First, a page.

• Bananas are heavy feeders and respond well to organic manure.
  • If banana trees are fertilized regularly with nitrogen (N), phosphorus (P), and potassium (K), they will thrive throughout the growing season.
  • In India, nutrient requirements are 10 kg FYM, 200-250 grams N; 60-70 grams P; 300 grams K. For banana production, 7-8 kg N, 0.7-1.5 kg P, and 17-20 kg K is needed per metric ton. It is traditional for farmers to use more urea and less phosphorous and potash in their crops. A split dose of urea is applied in three to four stages.
  • Applying 150 grams of N in the vegetative phase and 50 grams of application of 25% N as farmyard manure and 1 kg of Neem cake is beneficial.
  • As a result of calcium’s interaction with nitrogen, phosphorus, and potassium, it influences yield. Therefore, lime (CaCO3) and dolomite (Mg2CO3) are commonly used as soil amendments in soils with acidic conditions.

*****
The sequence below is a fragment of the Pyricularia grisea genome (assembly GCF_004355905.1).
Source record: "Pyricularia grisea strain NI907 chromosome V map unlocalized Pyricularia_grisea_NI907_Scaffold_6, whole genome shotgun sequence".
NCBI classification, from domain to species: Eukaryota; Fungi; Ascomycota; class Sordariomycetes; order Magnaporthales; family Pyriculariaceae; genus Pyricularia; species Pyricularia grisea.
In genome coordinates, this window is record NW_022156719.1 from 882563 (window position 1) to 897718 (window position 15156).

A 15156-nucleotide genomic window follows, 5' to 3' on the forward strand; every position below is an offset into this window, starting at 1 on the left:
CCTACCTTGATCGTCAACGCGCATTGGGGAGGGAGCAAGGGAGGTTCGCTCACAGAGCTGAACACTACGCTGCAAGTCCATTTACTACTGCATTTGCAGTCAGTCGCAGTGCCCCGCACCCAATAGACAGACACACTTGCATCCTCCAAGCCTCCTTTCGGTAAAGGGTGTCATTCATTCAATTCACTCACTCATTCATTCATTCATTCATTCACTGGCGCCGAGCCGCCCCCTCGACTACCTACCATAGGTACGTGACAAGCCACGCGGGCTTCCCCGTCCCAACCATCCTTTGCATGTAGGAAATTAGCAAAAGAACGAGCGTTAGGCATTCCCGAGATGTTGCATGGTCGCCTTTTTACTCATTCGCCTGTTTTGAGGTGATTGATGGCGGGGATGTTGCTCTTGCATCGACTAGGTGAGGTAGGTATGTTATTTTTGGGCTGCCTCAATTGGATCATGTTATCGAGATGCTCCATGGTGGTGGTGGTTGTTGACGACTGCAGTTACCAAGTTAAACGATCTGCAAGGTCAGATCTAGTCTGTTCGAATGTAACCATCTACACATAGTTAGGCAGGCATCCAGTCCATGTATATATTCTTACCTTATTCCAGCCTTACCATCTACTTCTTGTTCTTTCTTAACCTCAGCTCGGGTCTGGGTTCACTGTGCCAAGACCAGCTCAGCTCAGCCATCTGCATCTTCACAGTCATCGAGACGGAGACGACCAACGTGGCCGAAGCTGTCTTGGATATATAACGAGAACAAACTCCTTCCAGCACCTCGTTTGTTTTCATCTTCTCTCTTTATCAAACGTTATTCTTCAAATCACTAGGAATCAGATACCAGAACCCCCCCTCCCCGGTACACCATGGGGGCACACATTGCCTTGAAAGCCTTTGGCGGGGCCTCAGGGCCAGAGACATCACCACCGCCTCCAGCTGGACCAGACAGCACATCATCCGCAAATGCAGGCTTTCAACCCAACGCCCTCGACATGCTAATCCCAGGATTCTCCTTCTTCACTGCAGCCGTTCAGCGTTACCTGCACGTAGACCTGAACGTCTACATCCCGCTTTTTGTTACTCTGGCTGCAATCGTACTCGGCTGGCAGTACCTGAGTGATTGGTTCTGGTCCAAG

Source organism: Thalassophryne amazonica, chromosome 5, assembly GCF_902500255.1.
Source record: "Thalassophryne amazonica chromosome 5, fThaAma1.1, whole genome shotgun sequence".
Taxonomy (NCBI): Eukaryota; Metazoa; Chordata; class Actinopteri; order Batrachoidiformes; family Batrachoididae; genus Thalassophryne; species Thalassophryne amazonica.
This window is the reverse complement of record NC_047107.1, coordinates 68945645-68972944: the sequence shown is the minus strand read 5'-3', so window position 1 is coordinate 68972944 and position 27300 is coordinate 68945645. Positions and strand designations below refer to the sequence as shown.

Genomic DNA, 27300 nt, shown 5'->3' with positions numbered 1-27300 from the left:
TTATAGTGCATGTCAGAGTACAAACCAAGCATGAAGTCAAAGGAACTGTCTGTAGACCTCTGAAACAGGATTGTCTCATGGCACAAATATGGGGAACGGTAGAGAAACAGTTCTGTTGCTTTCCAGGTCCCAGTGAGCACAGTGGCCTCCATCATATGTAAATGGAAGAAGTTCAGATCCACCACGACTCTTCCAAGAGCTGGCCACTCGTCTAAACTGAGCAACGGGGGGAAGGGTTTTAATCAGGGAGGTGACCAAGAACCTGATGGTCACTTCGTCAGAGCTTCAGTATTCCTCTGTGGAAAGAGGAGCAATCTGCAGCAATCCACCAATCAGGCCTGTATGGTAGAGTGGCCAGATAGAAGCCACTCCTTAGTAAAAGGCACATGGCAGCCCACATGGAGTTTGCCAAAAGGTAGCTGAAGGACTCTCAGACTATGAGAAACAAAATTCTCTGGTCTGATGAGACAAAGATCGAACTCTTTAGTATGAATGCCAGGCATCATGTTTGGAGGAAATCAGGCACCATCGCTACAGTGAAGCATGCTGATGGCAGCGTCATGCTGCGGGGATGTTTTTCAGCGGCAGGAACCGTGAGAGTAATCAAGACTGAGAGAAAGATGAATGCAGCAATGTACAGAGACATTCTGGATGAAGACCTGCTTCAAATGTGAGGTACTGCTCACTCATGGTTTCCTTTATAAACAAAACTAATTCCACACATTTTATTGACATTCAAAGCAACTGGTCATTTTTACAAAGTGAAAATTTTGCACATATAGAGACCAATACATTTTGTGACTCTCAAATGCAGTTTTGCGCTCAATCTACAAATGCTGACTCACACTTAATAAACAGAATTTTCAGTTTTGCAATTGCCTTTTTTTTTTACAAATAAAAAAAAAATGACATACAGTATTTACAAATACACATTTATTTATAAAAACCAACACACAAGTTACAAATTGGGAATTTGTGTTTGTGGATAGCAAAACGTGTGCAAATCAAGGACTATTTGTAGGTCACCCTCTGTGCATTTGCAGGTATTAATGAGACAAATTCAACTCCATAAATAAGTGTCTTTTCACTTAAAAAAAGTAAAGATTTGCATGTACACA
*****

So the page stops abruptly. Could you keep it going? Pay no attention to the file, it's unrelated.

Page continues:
• In acute Mg deficiencies, foliar application of Mg SO4 is effective. Although a sulfur deficiency in soils has been reported but is not a serious problem in the case of bananas. Sulfur uptake is active during the sucker to shooting stage, but after shooting, sulfur supply comes from leaves and pseudostem

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Banana Farming
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Intercrop in Yelakki banana cultivation

  • During the early growth stage of banana plantations, intercrop can easily be grown. Mixed cropping is also practiced in some parts of India.
  • After bananas are planted, intercrops such as brinjal, colocasia, turmeric, chilies, okra, radish, cauliflower, cabbage, spinach, maize, etc., may be planted, depending on the climatic conditions. In addition, mixed banana, arecanut, and coconut cropping are common along coastal belts.
  • Bananas are also grown in different parts of India as shade plants for coffee, cocoa, rubber, young mango trees, and oranges.